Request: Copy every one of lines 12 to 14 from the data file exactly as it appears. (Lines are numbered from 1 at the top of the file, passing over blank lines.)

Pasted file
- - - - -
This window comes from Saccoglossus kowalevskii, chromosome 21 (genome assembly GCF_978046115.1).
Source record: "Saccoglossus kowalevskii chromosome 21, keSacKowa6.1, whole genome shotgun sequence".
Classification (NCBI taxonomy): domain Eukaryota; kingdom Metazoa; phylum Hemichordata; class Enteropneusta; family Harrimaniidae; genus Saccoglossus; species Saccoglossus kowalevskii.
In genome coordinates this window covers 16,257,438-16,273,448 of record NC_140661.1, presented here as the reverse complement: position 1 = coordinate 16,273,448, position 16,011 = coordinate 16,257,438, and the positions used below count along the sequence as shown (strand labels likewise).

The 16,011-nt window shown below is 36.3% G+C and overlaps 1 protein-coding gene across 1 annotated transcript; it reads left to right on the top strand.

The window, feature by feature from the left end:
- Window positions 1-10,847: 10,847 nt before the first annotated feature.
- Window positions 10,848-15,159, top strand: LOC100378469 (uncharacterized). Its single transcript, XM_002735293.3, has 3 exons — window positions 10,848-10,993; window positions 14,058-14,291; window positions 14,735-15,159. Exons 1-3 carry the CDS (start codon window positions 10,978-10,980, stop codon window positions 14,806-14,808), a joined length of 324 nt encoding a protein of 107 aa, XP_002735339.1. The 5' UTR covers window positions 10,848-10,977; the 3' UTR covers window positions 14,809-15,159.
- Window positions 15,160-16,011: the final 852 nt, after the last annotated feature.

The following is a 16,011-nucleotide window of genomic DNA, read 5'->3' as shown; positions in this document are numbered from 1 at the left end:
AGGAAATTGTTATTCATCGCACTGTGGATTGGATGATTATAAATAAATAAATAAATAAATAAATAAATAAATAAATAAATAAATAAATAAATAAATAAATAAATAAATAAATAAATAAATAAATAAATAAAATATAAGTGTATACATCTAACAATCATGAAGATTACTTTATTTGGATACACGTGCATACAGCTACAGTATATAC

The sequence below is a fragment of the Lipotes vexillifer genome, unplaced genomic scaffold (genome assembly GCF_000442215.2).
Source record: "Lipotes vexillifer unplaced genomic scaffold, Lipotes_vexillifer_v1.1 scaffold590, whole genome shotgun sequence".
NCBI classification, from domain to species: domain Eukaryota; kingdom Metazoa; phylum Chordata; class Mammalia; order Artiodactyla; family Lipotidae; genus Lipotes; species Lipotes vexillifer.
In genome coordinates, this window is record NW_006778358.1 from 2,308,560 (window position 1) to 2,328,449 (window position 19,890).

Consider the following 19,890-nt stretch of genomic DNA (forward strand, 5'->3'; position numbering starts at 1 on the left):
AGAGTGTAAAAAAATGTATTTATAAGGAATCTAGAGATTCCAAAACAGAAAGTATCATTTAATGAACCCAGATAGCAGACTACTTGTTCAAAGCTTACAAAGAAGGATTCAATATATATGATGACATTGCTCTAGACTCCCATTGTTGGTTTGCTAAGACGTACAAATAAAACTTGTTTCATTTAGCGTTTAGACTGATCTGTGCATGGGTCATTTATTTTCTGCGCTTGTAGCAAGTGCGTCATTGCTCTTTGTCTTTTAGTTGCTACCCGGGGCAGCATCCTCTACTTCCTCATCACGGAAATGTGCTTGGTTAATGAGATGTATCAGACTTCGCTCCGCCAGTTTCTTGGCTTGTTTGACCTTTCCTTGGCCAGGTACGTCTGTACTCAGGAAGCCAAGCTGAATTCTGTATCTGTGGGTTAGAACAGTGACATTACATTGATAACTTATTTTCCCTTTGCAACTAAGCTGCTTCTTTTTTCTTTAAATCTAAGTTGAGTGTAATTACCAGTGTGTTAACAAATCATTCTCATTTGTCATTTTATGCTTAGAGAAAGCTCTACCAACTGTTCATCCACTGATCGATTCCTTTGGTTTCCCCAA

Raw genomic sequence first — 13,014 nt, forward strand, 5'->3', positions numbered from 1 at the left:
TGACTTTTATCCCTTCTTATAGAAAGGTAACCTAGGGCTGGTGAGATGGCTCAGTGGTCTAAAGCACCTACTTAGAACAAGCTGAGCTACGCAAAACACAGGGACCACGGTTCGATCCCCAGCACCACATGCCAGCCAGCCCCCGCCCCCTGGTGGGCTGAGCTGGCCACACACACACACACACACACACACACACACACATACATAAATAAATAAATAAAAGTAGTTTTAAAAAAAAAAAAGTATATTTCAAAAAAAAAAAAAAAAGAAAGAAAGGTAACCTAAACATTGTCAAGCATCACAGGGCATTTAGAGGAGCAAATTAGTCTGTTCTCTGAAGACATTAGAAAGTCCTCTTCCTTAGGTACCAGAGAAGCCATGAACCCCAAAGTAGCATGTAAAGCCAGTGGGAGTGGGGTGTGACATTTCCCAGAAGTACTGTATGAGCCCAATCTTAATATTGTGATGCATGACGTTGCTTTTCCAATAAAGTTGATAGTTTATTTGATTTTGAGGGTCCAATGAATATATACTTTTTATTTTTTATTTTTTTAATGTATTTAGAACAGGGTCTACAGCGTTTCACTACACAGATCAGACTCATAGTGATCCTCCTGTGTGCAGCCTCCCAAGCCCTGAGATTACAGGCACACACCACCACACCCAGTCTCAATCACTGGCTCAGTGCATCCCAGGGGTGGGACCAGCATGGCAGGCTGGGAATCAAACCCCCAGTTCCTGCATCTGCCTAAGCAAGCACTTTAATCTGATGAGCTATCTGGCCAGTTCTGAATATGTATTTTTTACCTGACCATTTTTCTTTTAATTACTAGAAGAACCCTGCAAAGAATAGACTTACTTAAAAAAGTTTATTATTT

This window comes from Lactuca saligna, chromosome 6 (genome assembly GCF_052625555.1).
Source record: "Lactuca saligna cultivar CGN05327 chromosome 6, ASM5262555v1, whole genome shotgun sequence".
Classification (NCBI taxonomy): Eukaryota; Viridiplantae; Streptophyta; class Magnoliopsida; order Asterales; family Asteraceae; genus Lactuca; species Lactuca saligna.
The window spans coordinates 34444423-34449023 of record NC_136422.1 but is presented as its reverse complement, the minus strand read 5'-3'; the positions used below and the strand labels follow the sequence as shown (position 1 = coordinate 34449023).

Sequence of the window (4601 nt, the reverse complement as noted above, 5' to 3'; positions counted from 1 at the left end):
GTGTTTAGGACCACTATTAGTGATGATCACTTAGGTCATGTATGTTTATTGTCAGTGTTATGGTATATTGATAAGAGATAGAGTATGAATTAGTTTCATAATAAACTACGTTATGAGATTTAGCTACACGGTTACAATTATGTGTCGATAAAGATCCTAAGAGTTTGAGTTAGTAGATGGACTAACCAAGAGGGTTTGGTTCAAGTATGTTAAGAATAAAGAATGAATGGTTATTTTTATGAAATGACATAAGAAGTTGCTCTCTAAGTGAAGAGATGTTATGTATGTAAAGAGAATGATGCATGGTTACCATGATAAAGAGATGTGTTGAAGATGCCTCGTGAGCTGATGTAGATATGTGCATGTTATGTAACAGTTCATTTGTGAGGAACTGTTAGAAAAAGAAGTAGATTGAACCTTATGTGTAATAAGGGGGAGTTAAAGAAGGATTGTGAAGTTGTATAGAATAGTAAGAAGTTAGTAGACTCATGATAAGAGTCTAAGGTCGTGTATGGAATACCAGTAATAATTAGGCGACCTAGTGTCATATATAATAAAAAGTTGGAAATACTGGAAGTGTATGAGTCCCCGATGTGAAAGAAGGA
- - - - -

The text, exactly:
The sequence below is a fragment of the Lipotes vexillifer genome, unplaced genomic scaffold (genome assembly GCF_000442215.2).
Source record: "Lipotes vexillifer unplaced genomic scaffold, Lipotes_vexillifer_v1.1 scaffold590, whole genome shotgun sequence".
NCBI classification, from domain to species: domain Eukaryota; kingdom Metazoa; phylum Chordata; class Mammalia; order Artiodactyla; family Lipotidae; genus Lipotes; species Lipotes vexillifer.